• Category: News

FairFax Financial Holdings to Buy Brit Plc for US$1.88 Billion

Fairfax Financial Holdings Ltd, one of Canada’s largest casualty and property insurer will buy out Brit Plc for an estimated $1.88 billion and will become among the top five underwriters in the Lloyd’s London market.

FairFax Financial Holdings to Buy Brit Plc for US$1.88 Billion

Owned by Prem Watsa, FairFax will expand its specialty coverage with this acquisition. Brit plc shareholders will receive $4.30 for each share, according to a statement issued by the Canadian buyer. 

Watsa is joining a growing group of executives in the insurance industry who are looking to diversify into specialty commercial coverage.

In November 2014, RenaissanceRe Holdings Ltd got into an acquisition deal to buy out Platinum Underwriters Holdings Ltd. At the start of this year, XL Group Plc bought Catlin Group Ltd.

In a statement, Watsa said, “Brit has a great position as a leading global specialty insure, it has a disciplined approach to underwriting and a major presence in Lloyd’s.”

Lloyd’s is the oldest insurance market in the world. Businesses that are looking for coverage against large risk typically utilize this market.

Brit’s largest shareholders, CVC Capital Partner Ltd. and Apollo Global Management LLC who own up to 73 percent are in agreement with the transaction. In March 2014, these firms were among those who sold stock on Brit’s IPO to raise $240 million with shares valued at 240 pence each.

Watsa has diversified its insurance operations through acquisitions including the purchase of Zenith National Insurance Corp in California.

Brit, the latest acquisition, is valued at US$1.69 billion, has offices in Tokyo, Bermuda, Chicago and Shanghai and is largely involved in insurance coverage for the aerospace and energy industries.

Mark Cloutier, Brit’s CEO said, “There is very little crossover in our respective international operation therefore we have allowed Fairfax to diversify its portfolio.”

Watsa is popular for taking contrarian bets such as investing in Greek malls and in the Bank of Ireland in spite of the financial woes facing these countries.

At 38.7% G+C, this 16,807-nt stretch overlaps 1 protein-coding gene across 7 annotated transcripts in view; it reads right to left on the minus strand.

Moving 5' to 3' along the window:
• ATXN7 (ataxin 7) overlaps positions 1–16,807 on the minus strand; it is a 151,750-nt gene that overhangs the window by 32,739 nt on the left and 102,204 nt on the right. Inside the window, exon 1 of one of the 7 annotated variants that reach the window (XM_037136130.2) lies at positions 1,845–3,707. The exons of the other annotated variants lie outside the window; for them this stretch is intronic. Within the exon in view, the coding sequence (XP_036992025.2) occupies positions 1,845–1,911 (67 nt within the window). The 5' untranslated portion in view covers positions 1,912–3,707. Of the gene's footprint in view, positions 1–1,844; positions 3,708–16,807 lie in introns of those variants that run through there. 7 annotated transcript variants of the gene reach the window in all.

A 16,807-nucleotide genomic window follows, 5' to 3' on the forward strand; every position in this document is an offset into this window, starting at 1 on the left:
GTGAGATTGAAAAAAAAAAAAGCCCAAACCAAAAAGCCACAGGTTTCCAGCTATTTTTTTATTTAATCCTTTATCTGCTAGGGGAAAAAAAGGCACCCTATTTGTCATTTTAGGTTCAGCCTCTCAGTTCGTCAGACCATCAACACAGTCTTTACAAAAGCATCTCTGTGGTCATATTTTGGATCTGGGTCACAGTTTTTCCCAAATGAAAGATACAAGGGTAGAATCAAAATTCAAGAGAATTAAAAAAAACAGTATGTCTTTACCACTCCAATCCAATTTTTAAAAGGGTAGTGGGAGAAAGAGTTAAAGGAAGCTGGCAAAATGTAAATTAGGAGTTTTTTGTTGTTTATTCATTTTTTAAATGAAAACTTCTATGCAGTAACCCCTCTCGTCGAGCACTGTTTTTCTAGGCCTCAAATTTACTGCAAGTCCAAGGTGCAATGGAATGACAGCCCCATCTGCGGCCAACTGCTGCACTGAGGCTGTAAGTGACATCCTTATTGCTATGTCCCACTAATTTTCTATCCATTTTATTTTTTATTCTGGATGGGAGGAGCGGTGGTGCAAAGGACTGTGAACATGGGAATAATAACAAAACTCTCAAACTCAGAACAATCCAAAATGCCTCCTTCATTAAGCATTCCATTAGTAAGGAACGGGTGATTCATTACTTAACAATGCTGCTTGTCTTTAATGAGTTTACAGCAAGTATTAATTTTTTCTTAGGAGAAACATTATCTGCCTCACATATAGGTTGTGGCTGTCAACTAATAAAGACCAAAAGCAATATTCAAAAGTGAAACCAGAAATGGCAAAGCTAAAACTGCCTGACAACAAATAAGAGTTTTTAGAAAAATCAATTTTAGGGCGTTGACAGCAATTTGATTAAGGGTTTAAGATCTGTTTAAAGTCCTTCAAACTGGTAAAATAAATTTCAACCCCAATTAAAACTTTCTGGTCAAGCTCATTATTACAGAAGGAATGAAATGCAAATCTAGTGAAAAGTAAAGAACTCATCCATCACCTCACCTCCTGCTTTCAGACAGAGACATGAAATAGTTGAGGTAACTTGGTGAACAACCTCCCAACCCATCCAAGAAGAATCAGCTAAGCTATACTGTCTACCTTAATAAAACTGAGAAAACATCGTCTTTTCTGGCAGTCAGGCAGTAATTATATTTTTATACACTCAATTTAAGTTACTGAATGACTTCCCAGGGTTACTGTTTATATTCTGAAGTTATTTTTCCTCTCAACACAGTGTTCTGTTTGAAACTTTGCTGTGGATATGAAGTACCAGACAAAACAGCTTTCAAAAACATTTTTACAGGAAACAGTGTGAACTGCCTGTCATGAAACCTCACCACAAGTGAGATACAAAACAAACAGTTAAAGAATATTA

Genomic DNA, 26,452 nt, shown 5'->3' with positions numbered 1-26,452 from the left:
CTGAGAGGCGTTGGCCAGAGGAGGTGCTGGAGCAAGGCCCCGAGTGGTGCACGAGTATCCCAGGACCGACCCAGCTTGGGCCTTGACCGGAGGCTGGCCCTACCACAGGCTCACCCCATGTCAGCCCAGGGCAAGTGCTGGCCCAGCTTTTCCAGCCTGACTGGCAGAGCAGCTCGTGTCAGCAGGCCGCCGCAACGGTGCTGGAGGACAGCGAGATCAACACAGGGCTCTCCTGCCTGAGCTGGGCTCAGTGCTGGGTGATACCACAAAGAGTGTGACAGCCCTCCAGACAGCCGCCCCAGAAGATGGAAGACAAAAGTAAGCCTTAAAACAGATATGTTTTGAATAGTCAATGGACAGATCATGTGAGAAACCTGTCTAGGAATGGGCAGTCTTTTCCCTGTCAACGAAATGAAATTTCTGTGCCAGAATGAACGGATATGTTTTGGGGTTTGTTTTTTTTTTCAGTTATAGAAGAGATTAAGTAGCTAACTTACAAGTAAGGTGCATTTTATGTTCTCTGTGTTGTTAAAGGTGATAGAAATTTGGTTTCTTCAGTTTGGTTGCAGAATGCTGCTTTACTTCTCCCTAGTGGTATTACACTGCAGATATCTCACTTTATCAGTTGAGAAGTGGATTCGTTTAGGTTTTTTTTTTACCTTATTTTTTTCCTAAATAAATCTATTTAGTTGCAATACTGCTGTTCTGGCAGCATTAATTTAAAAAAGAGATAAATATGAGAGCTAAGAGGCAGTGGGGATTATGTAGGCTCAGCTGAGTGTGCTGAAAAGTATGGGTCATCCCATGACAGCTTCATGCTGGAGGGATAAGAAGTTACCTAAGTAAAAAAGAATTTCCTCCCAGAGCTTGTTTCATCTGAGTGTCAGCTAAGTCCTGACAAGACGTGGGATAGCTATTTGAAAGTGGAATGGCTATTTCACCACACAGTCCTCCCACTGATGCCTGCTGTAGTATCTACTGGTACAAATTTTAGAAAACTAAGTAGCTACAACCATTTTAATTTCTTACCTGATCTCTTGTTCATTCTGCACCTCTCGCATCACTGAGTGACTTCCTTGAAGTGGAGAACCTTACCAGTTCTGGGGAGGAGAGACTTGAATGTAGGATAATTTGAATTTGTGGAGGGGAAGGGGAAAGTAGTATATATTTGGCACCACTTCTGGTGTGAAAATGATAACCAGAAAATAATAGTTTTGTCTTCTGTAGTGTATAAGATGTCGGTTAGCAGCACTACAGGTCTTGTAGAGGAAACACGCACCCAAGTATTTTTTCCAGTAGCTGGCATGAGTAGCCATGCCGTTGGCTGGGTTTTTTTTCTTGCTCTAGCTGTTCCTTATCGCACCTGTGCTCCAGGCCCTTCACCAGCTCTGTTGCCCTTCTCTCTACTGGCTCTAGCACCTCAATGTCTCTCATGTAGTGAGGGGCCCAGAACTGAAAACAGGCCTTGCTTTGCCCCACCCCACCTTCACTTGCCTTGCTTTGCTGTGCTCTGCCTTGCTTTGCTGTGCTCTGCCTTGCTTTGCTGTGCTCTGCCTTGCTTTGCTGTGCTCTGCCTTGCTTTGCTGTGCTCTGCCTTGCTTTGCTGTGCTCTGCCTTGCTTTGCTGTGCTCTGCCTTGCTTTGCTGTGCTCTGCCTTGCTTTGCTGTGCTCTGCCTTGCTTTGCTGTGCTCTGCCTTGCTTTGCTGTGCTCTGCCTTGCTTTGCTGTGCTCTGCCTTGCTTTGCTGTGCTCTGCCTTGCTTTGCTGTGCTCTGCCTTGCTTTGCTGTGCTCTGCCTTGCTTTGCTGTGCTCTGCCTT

He also agreed to purchase Australia’s QBE Insurance Group in Ukraine, Slovakia and Hungary to diversify in Eastern Europe.

In January, Watsa took the Indian branch of Fairfax Holdings Corp with the funds to be reinvested in export, retail, consumer-services and infrastructure in the country.

The Canadian Fairfax asserted that Brit’s impressive growth in the U.S. and internationally would be a good fit in Fairfax’s efforts to diversify its portfolio.

The acquisition of Brit Plc is good news for Fairfax’s investments per share as well as its gross revenue per share. In 2012, the Toronto-based insurer purchased Brit’s runoff business. In such a deal, an insurance company ceases to write new business and only manages the existing policies until their expiration date.

In the last quarter, Fairfax recorded its best year. In a statement, the Canadian insurer said its net income was US$23.7 million, an equivalent of 49 cents per share. This is in contrast to the $5.5 million net loss or an equivalent of 98 cents per share in the last quarter of 2013.

CEO Watsa said, “Our financial results in 2014 were our best in our 29-year history with a record $552 million in underwriting profits and net earnings.”

He also said the insurer was keeping up with its strategy to protect deflation and equity hedges, as they remain cautious of the deflationary global market.


Market impact

Both Fairfax and Brit investors will benefit from the cash flow that will be generated by this acquisition.

Not many people expected Brit Plc to be an attractive acquisition given the company’s financial woes since 2010. Apollo and CVC were instrumental in rescuing the struggling insurer.

Shareholders who bought Brit shares at £2.40 per share at that time will now receive £3.05 per share to sell out to Fairfax.

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